Butterfly Pavilion unveiled its pollinator-focused exhibit Pollinator Place during a ribbon-cutting ceremony attended by First Gentleman of Colorado Marlon Reis and U.S. Representative Brittany Pettersen.
This buzzworthy event also marked the beginning of Butterfly Pavilion's two-month-long Pollinator Palooza celebration and the global launch of its Pollinator Awareness through Conservation and Education (PACE) initiative.
The Pollinator Place exhibit features a collection of pollinators from around the globe, including an array of vibrantly colored beetles, hundreds of ants and a greenhouse teeming with bumble bees. These tiny creatures help sustain our ecosystems and natural resources by aiding in plant reproduction.
Butterfly Pavilion's PACE initiative, along with the Pollinator Place exhibit and Pollinator Palooza events, seeks to provide a unique and engaging opportunity for individuals to learn about pollinators and become involved in conservation efforts.
The idea behind PACE has been in development for years and planning for the event began back in October of last year, focusing not only on the exhibit and events, but also on providing educational resources for the public. Amy Yarger, director of Horticulture, and Dr. Richard Reading, vice president of Science and Conservation, at Butterfly Pavilion are key figures behind PACE and the Pollinator Place.
Yarger highlighted the importance of pollinators in supporting agriculture and ecosystems, and how their absence would significantly impact our daily lives. She implored the need for everyone to be part of the solution by planting gardens, participating in community science, taking classes and simply informing others about the significance of pollinators.
"Through habitat gardening and education, we hope to create a closer connection to nature and a greater understanding of the need for biodiversity locally and globally," Yarger said.
Yarger, who has been with Butterfly Pavilion for 23 years, recalls that people used to ask her how to plant a butterfly garden while keeping bees out, and now public awareness has shifted towards concern for bees and other pollinators. There are 950 different kinds of bees in Colorado alone, all of which play a role in pollinating wildflowers, shrubs and other native plants.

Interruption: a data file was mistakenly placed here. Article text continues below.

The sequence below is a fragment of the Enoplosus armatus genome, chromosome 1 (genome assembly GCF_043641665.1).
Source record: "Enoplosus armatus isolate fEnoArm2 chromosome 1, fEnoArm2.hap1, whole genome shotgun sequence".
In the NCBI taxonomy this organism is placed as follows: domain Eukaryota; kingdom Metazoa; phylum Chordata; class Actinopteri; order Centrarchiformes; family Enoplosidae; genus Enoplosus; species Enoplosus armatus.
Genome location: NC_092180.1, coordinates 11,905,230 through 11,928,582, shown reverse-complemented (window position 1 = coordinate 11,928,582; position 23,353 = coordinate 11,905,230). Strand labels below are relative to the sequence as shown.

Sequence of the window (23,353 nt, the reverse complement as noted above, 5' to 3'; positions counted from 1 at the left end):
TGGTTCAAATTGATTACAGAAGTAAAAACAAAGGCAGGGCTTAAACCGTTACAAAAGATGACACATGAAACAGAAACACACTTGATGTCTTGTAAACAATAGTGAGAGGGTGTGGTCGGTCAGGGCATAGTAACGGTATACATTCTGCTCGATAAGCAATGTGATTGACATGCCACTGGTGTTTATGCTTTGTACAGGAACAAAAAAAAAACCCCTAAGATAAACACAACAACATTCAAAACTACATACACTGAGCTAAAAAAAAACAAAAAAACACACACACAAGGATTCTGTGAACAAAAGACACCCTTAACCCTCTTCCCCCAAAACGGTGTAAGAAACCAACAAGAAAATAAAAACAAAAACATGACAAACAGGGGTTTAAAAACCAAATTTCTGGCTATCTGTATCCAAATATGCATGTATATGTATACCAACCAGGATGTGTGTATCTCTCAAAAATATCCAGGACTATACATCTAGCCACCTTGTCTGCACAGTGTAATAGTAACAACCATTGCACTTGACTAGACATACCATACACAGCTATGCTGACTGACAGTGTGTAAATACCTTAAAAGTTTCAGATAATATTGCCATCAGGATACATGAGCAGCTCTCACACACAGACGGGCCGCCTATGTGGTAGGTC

Reading emphasized the dramatic decline in pollinator populations and insects in general, with a 45 percent drop over the past few decades. He explained that we are in the midst of a biodiversity crisis — the sixth great extinction, this time caused by humans. He went on to state that pollinators play a crucial role in our lives, with one in every three bites of food reliant on their work.
"Without pollinators, life would be much less attractive to all of us, so we really thought we needed to engage the public in doing conservation work for pollinators, through PACE," Reading said. "We work with people and organizations across the globe, from places like Mongolia, Saudi Arabia, Costa Rica, Tanzania and more, to help pollinators and mitigate conflicts."
Butterfly Pavilion recently collaborated with colleagues to initiate environmental and ecological services to restore pollinator habitats in places like old abandoned well sites or in new developments, replacing traditional landscaping with pollinator-friendly alternatives.
Brittany Pettersen, the U.S. Representative from Colorado's 7th congressional district, attended the event and expressed her support for the Butterfly Pavilion's conservation efforts.
“I also brought my kid here, he was a little antsy … This is one of his favorite places to come play and learn,” Petterson said. “My message to families in the community is to become a member, support the work of the Butterfly Pavilion, and also help raise kids that are aware of the problems that we're facing here across the globe and what we can do together to make an impact.”
First Gentleman of Colorado Marlon Reis also attended the event, expressing his passion for caring for the natural world and advocating for pollinator conservation. Reis discussed the importance of building a decentralized network of concerned corporations, community members and experts focused on translating scientific findings into real-world actions for the benefit of pollinators and invertebrates.
"The beauty of this is that we can all contribute. We can all do something. It doesn't require being an elected official, or being in government, or being part of a business. We can all do something that touches all of our lives," Reis said. "Creating pollinator-friendly places and including pollinators in our urban planning is so important. It's going to take every single one of us, community members around the world, to turn this tide."